• 15/06/2015

Since 1999 in the USA, and 2014 in the UK, prosecutors have been permitted to enter into DPAs for corporate bodies and other specified organisations suspected of or under investigations for criminal offences. In the UK, under the terms of the agreement, the prosecutor agrees to defer prosecution of the offences, provided that the corporate body complies with the terms of the agreement during its period of operation. DPAs permit the prosecution to be reinstated if the corporate body fails to perform its undertakings.

Between 2000 and July 2013, the US DOJ concluded 257 publically disclosed DPAs and non-prosecution agreements. The US Securities Exchange Commission concluded six agreements in the same period. The use of DPAs is on the rise in the US and is likely to be followed in the UK1. Between 2000 and 2006, the US DOJ averaged 10 such agreements per year but, between 2007-2013, this had increased to an average of 30 agreements annually.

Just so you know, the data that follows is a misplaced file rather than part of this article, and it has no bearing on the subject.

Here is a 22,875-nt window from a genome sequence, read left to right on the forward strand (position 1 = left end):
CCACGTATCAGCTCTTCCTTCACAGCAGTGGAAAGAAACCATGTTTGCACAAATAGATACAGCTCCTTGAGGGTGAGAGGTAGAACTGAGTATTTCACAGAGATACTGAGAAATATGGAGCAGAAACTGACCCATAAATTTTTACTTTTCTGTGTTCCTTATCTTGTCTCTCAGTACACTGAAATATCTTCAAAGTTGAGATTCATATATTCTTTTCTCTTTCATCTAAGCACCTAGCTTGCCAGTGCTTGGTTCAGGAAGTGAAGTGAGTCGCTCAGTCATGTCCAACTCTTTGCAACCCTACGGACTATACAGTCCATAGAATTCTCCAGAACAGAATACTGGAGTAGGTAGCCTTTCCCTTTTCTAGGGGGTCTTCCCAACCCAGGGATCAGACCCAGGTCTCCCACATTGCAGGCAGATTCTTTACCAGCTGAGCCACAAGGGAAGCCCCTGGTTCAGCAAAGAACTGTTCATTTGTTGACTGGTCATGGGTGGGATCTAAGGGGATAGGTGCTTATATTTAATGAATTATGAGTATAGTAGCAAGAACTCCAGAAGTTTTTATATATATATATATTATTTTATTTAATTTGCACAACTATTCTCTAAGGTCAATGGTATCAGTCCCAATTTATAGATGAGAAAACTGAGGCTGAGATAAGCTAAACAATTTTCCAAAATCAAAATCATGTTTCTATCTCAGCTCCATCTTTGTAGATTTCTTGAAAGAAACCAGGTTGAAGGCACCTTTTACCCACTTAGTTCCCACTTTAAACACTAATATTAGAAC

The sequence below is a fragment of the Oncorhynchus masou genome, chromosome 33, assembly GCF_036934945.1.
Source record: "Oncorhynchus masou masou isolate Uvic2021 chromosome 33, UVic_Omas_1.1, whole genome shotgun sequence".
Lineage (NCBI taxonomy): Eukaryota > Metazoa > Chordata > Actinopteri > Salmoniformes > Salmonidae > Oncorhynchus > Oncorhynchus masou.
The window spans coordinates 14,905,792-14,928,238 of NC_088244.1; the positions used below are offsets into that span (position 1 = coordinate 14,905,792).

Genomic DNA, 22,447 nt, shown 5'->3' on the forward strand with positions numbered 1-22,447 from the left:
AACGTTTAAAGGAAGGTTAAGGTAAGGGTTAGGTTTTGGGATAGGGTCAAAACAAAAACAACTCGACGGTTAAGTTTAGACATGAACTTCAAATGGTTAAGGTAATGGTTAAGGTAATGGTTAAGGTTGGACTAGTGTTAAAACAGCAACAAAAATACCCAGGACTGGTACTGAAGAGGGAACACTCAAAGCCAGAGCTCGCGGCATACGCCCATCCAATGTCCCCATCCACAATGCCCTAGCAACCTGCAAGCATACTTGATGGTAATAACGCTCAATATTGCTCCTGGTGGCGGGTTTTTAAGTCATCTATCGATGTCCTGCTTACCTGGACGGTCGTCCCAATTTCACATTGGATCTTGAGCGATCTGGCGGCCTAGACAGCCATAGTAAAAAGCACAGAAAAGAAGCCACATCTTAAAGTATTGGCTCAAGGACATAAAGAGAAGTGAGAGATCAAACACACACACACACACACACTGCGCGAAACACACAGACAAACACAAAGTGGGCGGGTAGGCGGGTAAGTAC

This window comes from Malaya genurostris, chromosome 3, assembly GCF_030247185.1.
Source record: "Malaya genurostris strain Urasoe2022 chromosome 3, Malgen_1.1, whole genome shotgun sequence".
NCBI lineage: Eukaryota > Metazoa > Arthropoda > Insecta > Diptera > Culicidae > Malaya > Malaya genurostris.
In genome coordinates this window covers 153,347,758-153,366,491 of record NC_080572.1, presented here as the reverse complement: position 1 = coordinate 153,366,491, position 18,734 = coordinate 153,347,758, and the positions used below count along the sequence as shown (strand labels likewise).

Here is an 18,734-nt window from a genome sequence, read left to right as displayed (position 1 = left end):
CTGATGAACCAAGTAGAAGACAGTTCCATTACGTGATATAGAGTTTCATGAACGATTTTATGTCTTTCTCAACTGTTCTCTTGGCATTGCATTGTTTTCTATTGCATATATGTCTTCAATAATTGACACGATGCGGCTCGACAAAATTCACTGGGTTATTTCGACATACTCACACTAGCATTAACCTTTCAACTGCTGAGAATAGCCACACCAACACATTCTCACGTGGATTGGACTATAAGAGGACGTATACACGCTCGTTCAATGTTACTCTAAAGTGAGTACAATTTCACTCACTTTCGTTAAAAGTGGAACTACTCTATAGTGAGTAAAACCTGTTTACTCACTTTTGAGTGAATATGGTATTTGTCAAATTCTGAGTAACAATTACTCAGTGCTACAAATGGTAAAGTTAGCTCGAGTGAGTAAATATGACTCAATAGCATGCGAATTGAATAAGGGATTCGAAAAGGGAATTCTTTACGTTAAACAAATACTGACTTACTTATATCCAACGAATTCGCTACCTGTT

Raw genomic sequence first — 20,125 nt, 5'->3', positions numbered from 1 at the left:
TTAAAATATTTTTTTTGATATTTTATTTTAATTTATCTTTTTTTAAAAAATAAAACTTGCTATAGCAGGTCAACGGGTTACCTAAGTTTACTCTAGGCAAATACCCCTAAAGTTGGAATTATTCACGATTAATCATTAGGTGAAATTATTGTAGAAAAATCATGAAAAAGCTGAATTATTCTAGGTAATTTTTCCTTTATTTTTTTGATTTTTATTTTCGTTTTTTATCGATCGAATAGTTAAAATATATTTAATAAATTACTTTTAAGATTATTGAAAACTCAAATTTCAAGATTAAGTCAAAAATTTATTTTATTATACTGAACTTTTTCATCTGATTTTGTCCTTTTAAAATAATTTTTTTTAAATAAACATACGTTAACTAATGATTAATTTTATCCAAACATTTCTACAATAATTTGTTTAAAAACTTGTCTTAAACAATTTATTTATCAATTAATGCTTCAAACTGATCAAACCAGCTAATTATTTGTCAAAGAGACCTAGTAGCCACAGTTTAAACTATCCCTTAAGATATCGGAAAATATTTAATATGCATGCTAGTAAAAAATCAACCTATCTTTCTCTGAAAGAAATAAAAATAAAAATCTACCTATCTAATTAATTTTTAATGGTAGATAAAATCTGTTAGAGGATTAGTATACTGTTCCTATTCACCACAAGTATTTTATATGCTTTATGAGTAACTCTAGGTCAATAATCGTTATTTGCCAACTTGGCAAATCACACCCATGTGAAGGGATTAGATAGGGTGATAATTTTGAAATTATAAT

The financial penalty that can be extracted as part of a DPA is a powerful motivation for prosecutors to adopt DPAs as a prosecution tool. In the USA, between 2000-2013, a total of $37.2 billion was recovered from companies seeking resolution of cases by this mechanism.

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